In discussing the role of worship in the Episcopal church, Webber highlights what might be the most distinctive thing about the Episcopal version of Christianity. More so than beliefs or theology (although these are also important) the source of unity in Anglicanism is "unity through worshiping together." The prayerbook is seen as a symbol of unity in liturgy, and unity in prayer.

In the chapter on the Bible, Webber stresses how biblical the Book of Common Prayer actually is in order to underscore the larger point --that the Bible under-girds everything in the prayerbook and the liturgy. Much of the Book of Common Prayer is quoted directly from the Bible. However, the Bible is not necessarily interpreted literally. Instead the church's teaching about the Bible is more "right-brained", with a more evocative teaching meant to preserve a sense of God's ineffability, and great mystery.

Perhaps the most nuts-and-bolts chapter in Welcome to the Episcopal Church is "Church Organization." Webber teaches us about the role of bishops, General Convention, and the Archbishop of Canterbury. Yet throughout he also stresses the democratic structure of the church, and the critical role of the laity at all levels of governance. In yet another paradox, the Episcopal Church's governance can perhaps be best described as congregational on the parish level, yet still thoroughly overseen by bishops (who are themselves elected by the laity) and organized into dioceses.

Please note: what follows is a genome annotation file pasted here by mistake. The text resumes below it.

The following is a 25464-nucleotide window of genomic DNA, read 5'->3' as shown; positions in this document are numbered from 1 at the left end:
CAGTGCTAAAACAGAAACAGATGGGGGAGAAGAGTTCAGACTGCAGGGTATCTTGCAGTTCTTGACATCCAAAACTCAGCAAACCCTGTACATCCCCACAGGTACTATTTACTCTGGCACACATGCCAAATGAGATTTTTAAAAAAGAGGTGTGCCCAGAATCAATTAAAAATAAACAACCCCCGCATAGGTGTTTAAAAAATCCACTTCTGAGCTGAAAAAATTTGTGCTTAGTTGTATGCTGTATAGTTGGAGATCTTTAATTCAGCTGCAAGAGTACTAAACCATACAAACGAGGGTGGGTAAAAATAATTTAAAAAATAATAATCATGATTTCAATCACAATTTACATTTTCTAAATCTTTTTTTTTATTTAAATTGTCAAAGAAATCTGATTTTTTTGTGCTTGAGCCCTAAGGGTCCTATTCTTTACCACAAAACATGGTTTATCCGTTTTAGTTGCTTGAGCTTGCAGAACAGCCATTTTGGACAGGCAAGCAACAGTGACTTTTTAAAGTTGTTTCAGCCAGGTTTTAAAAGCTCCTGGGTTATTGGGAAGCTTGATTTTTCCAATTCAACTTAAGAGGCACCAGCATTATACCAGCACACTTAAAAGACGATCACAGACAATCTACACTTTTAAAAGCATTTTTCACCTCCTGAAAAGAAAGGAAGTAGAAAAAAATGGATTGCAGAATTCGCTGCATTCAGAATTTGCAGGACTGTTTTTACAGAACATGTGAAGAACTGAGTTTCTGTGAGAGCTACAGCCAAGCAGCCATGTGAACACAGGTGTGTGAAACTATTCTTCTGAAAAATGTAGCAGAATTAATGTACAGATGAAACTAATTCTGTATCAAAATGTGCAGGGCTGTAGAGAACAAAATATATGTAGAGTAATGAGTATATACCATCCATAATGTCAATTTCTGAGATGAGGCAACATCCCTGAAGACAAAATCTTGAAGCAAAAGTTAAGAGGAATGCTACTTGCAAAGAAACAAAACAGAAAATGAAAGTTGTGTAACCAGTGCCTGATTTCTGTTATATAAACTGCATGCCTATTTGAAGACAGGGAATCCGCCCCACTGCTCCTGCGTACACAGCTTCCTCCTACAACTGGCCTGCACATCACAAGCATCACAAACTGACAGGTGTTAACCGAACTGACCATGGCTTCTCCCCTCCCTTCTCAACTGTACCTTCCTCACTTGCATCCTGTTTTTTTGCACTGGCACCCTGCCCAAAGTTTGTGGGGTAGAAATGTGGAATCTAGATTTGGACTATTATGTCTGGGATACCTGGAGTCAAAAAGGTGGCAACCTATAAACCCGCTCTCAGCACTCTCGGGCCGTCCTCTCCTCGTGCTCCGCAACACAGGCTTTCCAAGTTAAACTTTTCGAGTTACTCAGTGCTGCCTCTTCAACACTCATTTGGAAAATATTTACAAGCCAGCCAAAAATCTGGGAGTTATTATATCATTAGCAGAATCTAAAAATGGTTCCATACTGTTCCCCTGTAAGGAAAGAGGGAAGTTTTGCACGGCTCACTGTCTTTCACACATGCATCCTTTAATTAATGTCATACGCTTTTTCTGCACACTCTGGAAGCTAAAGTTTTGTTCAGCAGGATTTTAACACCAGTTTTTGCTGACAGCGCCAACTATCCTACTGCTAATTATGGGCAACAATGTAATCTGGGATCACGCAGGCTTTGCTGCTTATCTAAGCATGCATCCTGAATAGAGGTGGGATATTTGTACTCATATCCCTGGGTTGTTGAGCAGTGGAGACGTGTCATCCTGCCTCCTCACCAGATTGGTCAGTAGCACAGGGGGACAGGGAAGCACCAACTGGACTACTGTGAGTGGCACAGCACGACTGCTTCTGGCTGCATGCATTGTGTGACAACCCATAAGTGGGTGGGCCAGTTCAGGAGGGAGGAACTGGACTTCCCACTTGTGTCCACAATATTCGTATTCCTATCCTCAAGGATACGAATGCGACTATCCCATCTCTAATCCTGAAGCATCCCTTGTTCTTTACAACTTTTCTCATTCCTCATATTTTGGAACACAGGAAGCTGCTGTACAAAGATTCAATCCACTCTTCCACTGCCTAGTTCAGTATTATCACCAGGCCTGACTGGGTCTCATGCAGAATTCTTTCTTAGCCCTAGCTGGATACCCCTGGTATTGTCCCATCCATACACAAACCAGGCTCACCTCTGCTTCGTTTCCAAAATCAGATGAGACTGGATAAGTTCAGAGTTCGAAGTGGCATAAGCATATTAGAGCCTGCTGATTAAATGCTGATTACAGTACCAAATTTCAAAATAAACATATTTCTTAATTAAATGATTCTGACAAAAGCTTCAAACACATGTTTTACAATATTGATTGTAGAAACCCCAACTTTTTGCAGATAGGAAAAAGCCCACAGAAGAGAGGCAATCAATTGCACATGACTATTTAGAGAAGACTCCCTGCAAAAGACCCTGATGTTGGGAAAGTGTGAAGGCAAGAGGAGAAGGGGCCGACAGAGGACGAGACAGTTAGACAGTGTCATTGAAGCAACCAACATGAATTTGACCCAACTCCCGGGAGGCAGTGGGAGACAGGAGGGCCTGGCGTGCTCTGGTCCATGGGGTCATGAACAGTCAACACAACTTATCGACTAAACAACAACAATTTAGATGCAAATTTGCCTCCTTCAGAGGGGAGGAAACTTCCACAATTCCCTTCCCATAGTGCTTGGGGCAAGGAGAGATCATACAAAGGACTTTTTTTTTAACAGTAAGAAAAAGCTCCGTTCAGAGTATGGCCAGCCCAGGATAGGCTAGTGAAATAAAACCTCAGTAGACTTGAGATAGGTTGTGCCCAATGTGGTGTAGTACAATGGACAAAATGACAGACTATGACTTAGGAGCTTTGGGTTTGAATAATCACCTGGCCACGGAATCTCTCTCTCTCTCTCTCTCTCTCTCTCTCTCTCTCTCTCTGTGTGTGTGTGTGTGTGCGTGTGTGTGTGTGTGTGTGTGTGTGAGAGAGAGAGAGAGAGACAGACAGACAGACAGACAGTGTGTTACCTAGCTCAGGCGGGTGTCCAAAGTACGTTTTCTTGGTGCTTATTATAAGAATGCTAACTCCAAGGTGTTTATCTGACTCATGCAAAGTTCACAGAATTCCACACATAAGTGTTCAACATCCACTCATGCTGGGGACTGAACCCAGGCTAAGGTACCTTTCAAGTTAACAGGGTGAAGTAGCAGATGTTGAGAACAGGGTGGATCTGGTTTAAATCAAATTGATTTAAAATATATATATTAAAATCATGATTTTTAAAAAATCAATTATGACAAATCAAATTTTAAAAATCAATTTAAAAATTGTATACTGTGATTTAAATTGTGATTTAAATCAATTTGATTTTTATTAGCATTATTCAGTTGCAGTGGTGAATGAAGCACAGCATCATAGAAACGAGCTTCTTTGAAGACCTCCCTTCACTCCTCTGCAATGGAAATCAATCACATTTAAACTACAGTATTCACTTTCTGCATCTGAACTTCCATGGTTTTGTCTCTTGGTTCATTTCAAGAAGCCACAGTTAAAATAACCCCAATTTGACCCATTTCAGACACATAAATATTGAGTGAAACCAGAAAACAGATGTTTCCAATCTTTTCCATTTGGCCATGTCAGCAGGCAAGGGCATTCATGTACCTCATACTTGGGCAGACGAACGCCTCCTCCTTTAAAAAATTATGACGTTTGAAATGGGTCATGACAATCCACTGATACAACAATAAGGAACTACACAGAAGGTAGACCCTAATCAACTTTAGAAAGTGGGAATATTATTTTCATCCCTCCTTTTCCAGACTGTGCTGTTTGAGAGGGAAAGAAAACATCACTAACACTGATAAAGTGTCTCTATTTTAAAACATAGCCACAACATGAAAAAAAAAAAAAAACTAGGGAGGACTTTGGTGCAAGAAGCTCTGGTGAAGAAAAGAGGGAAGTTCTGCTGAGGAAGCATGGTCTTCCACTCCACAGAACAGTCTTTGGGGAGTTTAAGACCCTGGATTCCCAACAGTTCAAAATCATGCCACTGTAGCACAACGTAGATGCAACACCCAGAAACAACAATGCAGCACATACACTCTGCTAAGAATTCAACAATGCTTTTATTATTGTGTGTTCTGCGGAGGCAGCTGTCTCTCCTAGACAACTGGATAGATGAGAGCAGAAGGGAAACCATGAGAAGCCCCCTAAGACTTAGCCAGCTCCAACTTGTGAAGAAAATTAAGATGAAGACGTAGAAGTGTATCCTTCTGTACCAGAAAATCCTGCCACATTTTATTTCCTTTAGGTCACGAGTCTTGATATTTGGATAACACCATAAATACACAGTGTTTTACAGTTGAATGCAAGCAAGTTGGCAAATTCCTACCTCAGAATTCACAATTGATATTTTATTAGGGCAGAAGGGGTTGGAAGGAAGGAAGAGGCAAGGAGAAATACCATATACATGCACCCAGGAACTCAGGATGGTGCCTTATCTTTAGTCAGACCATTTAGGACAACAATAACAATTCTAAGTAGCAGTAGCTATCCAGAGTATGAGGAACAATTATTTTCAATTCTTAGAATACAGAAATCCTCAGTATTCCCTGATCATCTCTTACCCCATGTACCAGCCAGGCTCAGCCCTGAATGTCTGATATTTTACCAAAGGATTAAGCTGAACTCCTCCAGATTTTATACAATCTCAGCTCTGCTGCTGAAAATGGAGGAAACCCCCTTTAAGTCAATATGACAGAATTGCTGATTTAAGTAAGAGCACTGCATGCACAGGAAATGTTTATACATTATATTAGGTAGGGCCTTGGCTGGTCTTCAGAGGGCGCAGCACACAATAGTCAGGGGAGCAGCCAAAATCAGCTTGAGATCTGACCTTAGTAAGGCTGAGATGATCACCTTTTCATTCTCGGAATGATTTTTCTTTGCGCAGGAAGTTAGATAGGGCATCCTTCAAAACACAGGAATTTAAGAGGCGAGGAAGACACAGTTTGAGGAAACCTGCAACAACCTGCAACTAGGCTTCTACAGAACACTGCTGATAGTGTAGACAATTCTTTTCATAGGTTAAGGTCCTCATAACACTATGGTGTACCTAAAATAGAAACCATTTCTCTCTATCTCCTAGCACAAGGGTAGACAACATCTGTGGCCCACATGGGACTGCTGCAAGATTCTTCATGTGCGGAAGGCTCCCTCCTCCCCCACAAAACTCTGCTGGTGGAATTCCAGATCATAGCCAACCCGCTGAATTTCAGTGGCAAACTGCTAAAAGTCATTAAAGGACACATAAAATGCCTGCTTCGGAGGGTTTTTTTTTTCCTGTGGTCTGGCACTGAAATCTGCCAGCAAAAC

Perhaps the fuzziest chapter concerns the church's mission. In a world that seems increasingly smaller, and in an age of religious pluralism, the mission of the Episcopal church is portrayed, at best, more complex, and at worst quite confused. Webber seems to see this as the biggest challenge the church has going forward into the 21st century. While having a rich history and tradition to draw upon, the church will have to creatively reinvent itself in order to remain relevant to the ever-changing culture with which it must converse.

In conclusion, Webber depicts a denomination that is spiritually and theologically balanced --almost to a fault. Speaking from practical experience I can affirm this vision as an ideal, but not always the Episcopal church that I've encountered in real life. The parishes I've attended have either seemed more left-wing or more right-wing. Maybe on average they are more balanced. Welcome to the Episcopal Church portrays the denomination as it should be, but not necessarily as it always is. Still, it's an excellent outline that puts the emphasis where it should be --on worship and practices rather than on an overly detailed or propositionally based theology. As such, I'll heartily recommend this book and offer it to anyone I know who is interested in a short, well-written outline of who Episcopalians are.

PUBLISHER: Morehouse Publishing, 1999. Harrisburg, PA. ISBN: 0819218200